Trunk call

Sentimental? Mushy? Soppy? Maybe. But as true today as it was when I wrote it some thirty years ago. Whenever I read this I try to rewrite it. In vain. Emotion wins every single time, just like the trunk does.


As Diwali draws near, my cleaning-up operations get more and more desperate. Every moment I can spare from my chores, I sift through clothes, greeting cards, letters, books;  choosing the few usable articles from the flood of unusable ones. 

Soon I reach the stage where I recklessly discard most items in a bid to keep the house from splitting at the seams. But amidst all this hurry and ruthlessness, I keep aside a whole day for The Trunk. 

I have very ambivalent feelings about The Trunk. Every year I wrestle with exasperation as well as joy as I look at the contents. This time, I told myself sternly, I am going to go through it very carefully and discard all the stuff that is not really usable. So, fully prepared, I settled down in front of it and caught my husband looking at me quizzically. “Well?” I challenged. He just grinned and went back to his paper and it strengthened my resolve to cut down on the number of things packed into the big ancient trunk. 
Mentally cursing this acquisitive habit of mine, I opened the trunk, my attitude wavering between reverence at the contents and irritation at myself.  My biggest fantasy has always been to have a house with the barest minimum of items in it. That probably makes it evident that I cannot easily throw away even a mundane dhobi bill. But I forget everything as I remove the soft silk cover from the trunk – my mother’s saree from the sixties. Below it, neatly arranged, lie a number of items. I remove them gently, pondering over each. 

There lie the tray cloths, crocheted by my grandmother’s aunt, used by my grandmother when she first set up house. At least 70 years old, they are slightly yellowed with age. As I finger the delicate peacocks and intertwining, intricate leaves, I think of the frail old lady whom I met but once. The tray cloths were given to me by my mother when, as a teenager, I first evinced an interest in my ‘roots’. Then come the table mats that my grand aunt had made for me. I have put them aside as they are too beautiful for daily use but as I look at the cool green and white circles, I remember the day she handed them to me. A very astute and confident lady, she is no longer with us, but her efficiency and speed are forever woven into these bits of cloth and lace.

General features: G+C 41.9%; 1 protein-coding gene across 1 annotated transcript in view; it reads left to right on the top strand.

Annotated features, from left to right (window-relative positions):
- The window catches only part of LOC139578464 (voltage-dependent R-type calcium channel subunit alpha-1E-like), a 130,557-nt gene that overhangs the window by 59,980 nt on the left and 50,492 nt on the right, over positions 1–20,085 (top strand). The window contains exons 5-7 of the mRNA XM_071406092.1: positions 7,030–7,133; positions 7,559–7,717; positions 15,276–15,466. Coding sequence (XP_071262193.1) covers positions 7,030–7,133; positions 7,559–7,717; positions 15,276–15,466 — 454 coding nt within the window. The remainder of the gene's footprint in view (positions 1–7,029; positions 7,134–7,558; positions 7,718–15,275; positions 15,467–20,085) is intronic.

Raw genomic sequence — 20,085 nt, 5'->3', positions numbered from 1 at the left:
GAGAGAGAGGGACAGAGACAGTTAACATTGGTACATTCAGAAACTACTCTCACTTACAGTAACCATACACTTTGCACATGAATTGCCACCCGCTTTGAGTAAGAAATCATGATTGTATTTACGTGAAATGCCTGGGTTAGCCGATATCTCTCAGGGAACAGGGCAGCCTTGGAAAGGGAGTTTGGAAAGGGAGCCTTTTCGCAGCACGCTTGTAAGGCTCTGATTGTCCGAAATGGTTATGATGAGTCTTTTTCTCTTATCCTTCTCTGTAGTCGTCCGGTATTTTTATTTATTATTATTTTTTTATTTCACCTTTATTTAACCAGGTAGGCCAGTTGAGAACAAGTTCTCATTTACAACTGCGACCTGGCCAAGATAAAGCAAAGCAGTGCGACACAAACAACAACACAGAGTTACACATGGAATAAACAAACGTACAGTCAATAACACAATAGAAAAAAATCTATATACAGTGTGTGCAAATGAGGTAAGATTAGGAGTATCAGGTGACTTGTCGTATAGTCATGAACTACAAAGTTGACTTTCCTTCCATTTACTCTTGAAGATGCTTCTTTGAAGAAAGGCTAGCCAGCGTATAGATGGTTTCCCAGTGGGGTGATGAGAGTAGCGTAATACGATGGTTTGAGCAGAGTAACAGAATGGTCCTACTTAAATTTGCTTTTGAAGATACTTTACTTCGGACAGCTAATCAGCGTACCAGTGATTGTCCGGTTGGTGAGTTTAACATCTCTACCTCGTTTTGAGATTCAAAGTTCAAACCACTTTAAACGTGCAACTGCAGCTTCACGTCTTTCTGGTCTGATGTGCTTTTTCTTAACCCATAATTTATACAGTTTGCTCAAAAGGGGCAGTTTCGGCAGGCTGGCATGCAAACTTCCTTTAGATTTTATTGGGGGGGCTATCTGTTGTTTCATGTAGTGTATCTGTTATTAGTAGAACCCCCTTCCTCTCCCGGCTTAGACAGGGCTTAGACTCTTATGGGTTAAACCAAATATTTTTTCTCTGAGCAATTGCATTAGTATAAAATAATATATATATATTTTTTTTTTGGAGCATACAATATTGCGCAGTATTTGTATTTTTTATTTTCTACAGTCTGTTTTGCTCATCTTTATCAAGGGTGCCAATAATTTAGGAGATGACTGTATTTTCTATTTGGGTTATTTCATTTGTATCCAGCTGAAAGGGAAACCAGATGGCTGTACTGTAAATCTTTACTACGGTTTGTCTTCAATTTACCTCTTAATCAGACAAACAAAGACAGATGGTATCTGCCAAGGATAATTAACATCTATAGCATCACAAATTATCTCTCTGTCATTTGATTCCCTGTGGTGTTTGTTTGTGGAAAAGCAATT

I lay them aside softly and pick up an old old album. Faded sepia photographs with ladies in nine yard sarees and huge noserings, men looking so strange in smart coats, topis and dhotis! I look at a young and shy grandmother, ringed by various other unknown ladies. I think of discarding the thick album and keeping only the few photographs of relatives I know. I lay it aside, quelling every pang. I peer into the trunk and steadily remove all the items – letters, wedding invitations (some older than me!), my grandfather’s flat old wooden pen holder, Sanskrit verses (absolutely unintelligible to me) in his handwriting, a strange manuscript on the bark of a tree, the dresses my paternal aunt used to make for me, the scarves my French pen friend sent me twenty five years ago, picture postcards, sandalwood souvenirs from trips to Mysore and Bangalore……
Very practical, very ruthless, and almost numb am I as I lay aside most of the beautiful things from this trunk. As I come to the last item, a bundle of Russian lace – a present to my mother from her uncle half a century ago – I stop and look at the small pile of things I have chosen to keep. Do I keep this lace – unused all these years – or do I discard it? None of the things I have retained can be used. They are too delicate, too yellowed or too old fashioned. But the memories they have for me! With a sudden movement I put the lace with these things and as I look at the big pile of discarded items, I feel a wrench. 

I see my grandmother, my parents, my brother, and so many generations of relatives in these “useless” letters and papers; there are so many ties, so many conversations, laughter, even tears, bound with the sandalwood key chains, the letters, the photographs that I have discarded. As I ponder agonizingly over the two defenseless heaps, my husband asks, “Shall I help you put them back in the trunk?” 
My choice has been made. As we smoothen out the wrinkles from the pieces of cloth and lace, I tell him about the wonderful people who made these things, the people I come from. He hands me letters and photographs and comments on the resemblance between an unknown relative and me. It takes us a long time to put back every precious item and at the end I realise it has been a time spent in the company of loved ones, a celebration of life and of love.